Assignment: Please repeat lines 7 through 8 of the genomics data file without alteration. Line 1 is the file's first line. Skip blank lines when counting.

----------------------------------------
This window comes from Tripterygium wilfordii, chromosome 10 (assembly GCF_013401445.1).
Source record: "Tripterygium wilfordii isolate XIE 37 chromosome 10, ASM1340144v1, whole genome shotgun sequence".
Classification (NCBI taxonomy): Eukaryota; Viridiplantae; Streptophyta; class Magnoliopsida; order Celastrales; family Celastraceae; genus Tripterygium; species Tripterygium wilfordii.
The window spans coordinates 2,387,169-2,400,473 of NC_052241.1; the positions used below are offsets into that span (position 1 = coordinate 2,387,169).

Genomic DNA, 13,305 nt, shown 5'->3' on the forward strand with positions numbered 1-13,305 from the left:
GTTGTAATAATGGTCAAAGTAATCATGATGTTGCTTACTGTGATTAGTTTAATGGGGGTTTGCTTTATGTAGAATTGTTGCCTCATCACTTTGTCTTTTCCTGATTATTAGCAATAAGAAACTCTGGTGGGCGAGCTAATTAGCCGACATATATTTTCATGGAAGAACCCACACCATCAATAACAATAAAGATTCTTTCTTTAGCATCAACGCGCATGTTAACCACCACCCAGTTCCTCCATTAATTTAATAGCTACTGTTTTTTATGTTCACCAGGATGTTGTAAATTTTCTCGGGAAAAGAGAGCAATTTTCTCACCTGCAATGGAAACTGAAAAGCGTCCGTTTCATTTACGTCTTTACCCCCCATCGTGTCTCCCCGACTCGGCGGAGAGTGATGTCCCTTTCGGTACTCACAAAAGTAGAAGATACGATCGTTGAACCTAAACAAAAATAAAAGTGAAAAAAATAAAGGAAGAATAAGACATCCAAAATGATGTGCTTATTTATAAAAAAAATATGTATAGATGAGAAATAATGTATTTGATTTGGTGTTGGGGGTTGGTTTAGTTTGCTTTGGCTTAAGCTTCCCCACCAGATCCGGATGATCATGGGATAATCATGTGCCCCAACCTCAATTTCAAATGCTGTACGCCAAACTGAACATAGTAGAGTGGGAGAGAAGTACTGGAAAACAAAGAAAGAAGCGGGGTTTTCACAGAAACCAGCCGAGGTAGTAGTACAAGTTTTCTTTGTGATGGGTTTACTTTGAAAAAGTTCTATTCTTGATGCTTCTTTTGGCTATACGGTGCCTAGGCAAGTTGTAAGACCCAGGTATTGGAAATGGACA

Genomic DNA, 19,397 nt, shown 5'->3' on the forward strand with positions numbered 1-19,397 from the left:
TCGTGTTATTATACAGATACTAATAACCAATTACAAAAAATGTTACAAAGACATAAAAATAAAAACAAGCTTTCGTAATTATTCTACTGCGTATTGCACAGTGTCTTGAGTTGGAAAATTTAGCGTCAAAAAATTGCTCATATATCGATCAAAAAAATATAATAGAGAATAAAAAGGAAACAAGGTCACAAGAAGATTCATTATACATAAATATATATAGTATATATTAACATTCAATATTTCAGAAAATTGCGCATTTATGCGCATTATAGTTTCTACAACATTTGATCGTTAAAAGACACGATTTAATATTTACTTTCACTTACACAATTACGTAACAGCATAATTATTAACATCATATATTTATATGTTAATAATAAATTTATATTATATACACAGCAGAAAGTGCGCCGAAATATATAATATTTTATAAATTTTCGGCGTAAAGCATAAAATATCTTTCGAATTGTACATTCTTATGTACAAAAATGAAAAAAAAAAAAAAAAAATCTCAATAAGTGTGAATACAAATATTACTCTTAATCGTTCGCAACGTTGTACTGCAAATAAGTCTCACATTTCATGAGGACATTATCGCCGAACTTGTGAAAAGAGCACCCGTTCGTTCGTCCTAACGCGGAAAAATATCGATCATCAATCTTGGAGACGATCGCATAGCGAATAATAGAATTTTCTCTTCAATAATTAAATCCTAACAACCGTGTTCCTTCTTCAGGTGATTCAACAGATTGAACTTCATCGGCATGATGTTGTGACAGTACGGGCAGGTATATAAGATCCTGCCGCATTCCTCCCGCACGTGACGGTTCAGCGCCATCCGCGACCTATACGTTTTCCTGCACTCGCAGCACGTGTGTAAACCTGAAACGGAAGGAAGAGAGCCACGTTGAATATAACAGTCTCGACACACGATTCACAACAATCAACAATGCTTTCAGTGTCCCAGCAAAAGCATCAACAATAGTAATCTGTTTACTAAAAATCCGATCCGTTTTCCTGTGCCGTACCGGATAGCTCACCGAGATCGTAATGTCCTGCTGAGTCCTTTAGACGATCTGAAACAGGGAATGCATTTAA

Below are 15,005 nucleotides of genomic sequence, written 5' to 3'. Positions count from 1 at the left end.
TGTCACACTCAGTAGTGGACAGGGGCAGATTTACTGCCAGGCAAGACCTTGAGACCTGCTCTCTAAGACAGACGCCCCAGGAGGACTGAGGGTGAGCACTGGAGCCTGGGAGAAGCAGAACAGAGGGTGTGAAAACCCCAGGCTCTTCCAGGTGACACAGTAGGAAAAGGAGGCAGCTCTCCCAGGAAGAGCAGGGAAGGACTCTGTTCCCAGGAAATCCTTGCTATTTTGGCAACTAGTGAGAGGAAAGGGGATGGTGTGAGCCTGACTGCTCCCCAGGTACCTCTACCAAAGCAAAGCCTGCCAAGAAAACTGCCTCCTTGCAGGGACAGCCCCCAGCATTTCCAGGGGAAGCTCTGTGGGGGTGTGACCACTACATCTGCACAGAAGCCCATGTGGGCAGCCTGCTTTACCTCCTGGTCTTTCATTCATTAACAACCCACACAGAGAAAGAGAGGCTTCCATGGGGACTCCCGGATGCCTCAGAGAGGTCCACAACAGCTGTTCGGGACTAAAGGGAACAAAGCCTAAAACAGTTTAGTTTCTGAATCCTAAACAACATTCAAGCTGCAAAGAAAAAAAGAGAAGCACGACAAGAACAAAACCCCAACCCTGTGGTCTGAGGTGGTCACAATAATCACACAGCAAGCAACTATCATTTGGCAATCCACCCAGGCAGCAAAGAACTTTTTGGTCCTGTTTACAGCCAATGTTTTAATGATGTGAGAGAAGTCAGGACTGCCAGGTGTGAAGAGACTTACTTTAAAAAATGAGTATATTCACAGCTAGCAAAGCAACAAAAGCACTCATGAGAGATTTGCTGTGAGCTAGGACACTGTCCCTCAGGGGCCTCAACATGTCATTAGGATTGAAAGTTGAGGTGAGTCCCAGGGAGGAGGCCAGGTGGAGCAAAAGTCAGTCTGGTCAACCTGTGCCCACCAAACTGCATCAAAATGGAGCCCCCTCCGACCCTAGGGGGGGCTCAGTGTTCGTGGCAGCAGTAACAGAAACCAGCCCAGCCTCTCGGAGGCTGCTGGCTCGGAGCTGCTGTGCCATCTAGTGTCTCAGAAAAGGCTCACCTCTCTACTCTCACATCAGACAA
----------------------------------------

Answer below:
Genomic DNA, 19,397 nt, shown 5'->3' on the forward strand with positions numbered 1-19,397 from the left:
TCGTGTTATTATACAGATACTAATAACCAATTACAAAAAATGTTACAAAGACATAAAAATAAAAACAAGCTTTCGTAATTATTCTACTGCGTATTGCACAGTGTCTTGAGTTGGAAAATTTAGCGTCAAAAAATTGCTCATATATCGATCAAAAAAATATAATAGAGAATAAAAAGGAAACAAGGTCACAAGAAGATTCATTATACATAAATATATATAGTATATATTAACATTCAATATTTCAGAAAATTGCGCATTTATGCGCATTATAGTTTCTACAACATTTGATCGTTAAAAGACACGATTTAATATTTACTTTCACTTACACAATTACGTAACAGCATAATTATTAACATCATATATTTATATGTTAATAATAAATTTATATTATATACACAGCAGAAAGTGCGCCGAAATATATAATATTTTATAAATTTTCGGCGTAAAGCATAAAATATCTTTCGAATTGTACATTCTTATGTACAAAAATGAAAAAAAAAAAAAAAAAATCTCAATAAGTGTGAATACAAATATTACTCTTAATCGTTCGCAACGTTGTACTGCAAATAAGTCTCACATTTCATGAGGACATTATCGCCGAACTTGTGAAAAGAGCACCCGTTCGTTCGTCCTAACGCGGAAAAATATCGATCATCAATCTTGGAGACGATCGCATAGCGAATAATAGAATTTTCTCTTCAATAATTAAATCCTAACAACCGTGTTCCTTCTTCAGGTGATTCAACAGATTGAACTTCATCGGCATGATGTTGTGACAGTACGGGCAGGTATATAAGATCCTGCCGCATTCCTCCCGCACGTGACGGTTCAGCGCCATCCGCGACCTATACGTTTTCCTGCACTCGCAGCACGTGTGTAAACCTGAAACGGAAGGAAGAGAGCCACGTTGAATATAACAGTCTCGACACACGATTCACAACAATCAACAATGCTTTCAGTGTCCCAGCAAAAGCATCAACAATAGTAATCTGTTTACTAAAAATCCGATCCGTTTTCCTGTGCCGTACCGGATAGCTCACCGAGATCGTAATGTCCTGCTGAGTCCTTTAGACGATCTGAAACAGGGAATGCATTTAA